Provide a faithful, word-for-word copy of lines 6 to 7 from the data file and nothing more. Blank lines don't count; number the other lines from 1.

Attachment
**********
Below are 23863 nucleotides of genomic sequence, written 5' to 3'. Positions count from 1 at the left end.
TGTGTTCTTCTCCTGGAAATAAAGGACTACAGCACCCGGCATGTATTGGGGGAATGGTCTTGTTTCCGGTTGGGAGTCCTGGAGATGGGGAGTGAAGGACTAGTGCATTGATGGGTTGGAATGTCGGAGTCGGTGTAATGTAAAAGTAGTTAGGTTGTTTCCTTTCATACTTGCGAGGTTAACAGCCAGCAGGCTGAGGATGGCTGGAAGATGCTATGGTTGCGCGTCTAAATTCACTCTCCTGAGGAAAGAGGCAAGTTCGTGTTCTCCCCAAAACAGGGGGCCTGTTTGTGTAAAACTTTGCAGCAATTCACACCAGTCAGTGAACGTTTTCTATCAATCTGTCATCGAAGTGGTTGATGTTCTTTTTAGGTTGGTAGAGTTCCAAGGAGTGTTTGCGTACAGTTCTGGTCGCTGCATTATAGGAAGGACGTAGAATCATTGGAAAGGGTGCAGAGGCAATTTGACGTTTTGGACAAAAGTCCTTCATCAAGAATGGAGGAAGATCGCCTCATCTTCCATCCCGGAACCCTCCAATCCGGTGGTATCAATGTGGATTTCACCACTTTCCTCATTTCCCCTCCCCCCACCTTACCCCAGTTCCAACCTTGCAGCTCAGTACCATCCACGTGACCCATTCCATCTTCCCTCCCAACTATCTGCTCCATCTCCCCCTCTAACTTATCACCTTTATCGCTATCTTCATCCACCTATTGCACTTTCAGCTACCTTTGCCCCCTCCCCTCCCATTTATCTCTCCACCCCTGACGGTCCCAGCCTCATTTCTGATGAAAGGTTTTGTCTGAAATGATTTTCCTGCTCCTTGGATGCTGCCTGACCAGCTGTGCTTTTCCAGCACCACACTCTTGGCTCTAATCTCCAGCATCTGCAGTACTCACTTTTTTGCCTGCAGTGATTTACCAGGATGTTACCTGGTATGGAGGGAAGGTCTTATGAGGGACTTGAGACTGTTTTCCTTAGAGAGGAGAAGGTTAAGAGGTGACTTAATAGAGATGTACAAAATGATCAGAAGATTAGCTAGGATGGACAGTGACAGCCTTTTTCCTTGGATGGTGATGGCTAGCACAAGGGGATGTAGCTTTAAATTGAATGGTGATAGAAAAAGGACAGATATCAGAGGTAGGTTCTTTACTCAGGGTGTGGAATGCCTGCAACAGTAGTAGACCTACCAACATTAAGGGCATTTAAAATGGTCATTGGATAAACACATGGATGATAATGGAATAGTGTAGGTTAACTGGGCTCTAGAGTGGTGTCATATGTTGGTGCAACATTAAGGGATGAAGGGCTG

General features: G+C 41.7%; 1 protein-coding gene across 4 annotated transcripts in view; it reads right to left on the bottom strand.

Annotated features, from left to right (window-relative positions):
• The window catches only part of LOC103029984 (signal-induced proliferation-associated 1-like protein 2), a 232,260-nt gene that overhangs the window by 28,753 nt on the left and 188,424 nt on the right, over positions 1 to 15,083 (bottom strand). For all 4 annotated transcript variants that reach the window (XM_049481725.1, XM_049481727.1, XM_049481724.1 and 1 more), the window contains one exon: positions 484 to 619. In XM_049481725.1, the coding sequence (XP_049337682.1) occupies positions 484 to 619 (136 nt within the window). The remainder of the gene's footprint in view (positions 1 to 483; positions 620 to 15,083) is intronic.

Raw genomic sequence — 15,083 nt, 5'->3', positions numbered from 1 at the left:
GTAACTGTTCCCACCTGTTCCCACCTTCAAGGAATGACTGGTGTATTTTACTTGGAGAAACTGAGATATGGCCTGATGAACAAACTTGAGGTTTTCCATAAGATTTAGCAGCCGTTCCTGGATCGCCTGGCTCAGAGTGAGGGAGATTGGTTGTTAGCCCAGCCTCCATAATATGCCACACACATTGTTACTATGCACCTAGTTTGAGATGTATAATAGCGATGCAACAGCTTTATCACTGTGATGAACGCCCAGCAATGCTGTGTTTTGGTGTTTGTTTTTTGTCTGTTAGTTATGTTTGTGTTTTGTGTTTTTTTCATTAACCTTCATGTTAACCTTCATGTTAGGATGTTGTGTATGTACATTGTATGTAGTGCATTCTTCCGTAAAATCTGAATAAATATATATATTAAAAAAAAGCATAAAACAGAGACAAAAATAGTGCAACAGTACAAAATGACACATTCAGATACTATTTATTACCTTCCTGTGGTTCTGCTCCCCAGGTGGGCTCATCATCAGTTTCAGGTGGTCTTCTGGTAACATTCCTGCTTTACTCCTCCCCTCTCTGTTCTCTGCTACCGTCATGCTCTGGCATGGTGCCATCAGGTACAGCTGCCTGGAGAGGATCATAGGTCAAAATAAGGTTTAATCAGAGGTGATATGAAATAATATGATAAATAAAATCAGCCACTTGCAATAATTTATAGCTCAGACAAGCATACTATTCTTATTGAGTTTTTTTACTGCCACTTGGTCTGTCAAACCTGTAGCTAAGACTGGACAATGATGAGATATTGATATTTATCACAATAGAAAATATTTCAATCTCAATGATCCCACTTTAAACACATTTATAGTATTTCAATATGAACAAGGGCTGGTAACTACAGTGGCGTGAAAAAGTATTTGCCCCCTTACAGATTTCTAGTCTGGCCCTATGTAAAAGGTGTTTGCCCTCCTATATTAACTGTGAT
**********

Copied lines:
Raw genomic sequence — 15,083 nt, 5'->3', positions numbered from 1 at the left:
GTAACTGTTCCCACCTGTTCCCACCTTCAAGGAATGACTGGTGTATTTTACTTGGAGAAACTGAGATATGGCCTGATGAACAAACTTGAGGTTTTCCATAAGATTTAGCAGCCGTTCCTGGATCGCCTGGCTCAGAGTGAGGGAGATTGGTTGTTAGCCCAGCCTCCATAATATGCCACACACATTGTTACTATGCACCTAGTTTGAGATGTATAATAGCGATGCAACAGCTTTATCACTGTGATGAACGCCCAGCAATGCTGTGTTTTGGTGTTTGTTTTTTGTCTGTTAGTTATGTTTGTGTTTTGTGTTTTTTTCATTAACCTTCATGTTAACCTTCATGTTAGGATGTTGTGTATGTACATTGTATGTAGTGCATTCTTCCGTAAAATCTGAATAAATATATATATTAAAAAAAAGCATAAAACAGAGACAAAAATAGTGCAACAGTACAAAATGACACATTCAGATACTATTTATTACCTTCCTGTGGTTCTGCTCCCCAGGTGGGCTCATCATCAGTTTCAGGTGGTCTTCTGGTAACATTCCTGCTTTACTCCTCCCCTCTCTGTTCTCTGCTACCGTCATGCTCTGGCATGGTGCCATCAGGTACAGCTGCCTGGAGAGGATCATAGGTCAAAATAAGGTTTAATCAGAGGTGATATGAAATAATATGATAAATAAAATCAGCCACTTGCAATAATTTATAGCTCAGACAAGCATACTATTCTTATTGAGTTTTTTTACTGCCACTTGGTCTGTCAAACCTGTAGCTAAGACTGGACAATGATGAGATATTGATATTTATCACAATAGAAAATATTTCAATCTCAATGATCCCACTTTAAACACATTTATAGTATTTCAATATGAACAAGGGCTGGTAACTACAGTGGCGTGAAAAAGTATTTGCCCCCTTACAGATTTCTAGTCTGGCCCTATGTAAAAGGTGTTTGCCCTCCTATATTAACTGTGAT